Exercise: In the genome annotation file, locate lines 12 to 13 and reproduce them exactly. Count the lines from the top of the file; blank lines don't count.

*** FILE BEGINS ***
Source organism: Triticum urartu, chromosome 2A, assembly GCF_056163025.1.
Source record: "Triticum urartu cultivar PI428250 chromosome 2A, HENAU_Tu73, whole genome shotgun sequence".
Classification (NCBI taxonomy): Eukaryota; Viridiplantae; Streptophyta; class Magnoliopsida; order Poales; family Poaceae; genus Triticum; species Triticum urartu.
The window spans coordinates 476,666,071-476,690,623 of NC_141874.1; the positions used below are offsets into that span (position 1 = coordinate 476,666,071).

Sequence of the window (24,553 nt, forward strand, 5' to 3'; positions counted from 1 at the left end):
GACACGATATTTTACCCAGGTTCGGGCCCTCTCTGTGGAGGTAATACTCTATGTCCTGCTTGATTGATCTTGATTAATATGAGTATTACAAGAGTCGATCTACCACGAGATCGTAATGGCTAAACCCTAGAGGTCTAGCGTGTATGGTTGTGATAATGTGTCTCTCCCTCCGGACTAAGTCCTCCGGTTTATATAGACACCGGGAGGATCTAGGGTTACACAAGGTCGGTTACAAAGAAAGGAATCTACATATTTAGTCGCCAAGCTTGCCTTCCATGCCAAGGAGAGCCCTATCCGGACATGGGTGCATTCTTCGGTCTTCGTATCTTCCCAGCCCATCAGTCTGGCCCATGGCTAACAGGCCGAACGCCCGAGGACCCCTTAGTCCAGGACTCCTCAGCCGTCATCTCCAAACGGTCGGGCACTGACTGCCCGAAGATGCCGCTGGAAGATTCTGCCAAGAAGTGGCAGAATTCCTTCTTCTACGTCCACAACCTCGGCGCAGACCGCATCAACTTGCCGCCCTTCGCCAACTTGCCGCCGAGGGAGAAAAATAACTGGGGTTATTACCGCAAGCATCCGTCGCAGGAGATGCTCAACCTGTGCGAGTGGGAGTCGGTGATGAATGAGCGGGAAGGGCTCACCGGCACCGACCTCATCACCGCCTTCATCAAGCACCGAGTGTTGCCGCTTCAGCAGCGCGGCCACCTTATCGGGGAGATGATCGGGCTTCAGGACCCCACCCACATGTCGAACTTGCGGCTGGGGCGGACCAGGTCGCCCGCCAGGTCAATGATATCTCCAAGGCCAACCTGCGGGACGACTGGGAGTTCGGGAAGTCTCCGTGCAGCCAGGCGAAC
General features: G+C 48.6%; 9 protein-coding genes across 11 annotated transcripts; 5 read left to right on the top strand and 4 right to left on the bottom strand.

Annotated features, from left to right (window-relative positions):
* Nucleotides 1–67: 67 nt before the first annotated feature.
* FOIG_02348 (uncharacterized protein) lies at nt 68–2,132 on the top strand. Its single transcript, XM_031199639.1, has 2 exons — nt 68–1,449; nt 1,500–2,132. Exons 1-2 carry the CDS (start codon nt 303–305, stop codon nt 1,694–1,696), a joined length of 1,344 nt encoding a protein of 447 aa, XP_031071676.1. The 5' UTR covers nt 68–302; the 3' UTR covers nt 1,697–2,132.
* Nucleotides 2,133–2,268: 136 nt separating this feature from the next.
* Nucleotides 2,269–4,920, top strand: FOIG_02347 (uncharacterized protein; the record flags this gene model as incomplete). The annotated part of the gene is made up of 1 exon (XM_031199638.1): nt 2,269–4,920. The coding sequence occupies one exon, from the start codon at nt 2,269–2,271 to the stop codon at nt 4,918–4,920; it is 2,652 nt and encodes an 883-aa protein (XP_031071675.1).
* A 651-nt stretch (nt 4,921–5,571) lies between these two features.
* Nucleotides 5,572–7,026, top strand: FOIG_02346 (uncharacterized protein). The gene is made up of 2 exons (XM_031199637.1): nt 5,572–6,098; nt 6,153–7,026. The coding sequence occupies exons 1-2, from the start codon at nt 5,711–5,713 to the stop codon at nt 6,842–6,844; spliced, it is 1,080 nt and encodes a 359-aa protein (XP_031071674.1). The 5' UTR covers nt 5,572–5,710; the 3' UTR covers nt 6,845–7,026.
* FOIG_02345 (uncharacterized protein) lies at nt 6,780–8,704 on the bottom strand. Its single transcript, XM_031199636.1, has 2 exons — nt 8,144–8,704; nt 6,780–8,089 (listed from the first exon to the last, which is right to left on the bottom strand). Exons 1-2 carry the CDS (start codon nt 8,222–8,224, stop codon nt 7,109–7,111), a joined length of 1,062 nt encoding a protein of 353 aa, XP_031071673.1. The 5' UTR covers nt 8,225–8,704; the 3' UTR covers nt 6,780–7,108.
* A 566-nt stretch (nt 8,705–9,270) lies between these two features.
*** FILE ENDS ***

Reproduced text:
* Nucleotides 2,269–4,920, top strand: FOIG_02347 (uncharacterized protein; the record flags this gene model as incomplete). The annotated part of the gene is made up of 1 exon (XM_031199638.1): nt 2,269–4,920. The coding sequence occupies one exon, from the start codon at nt 2,269–2,271 to the stop codon at nt 4,918–4,920; it is 2,652 nt and encodes an 883-aa protein (XP_031071675.1).
* A 651-nt stretch (nt 4,921–5,571) lies between these two features.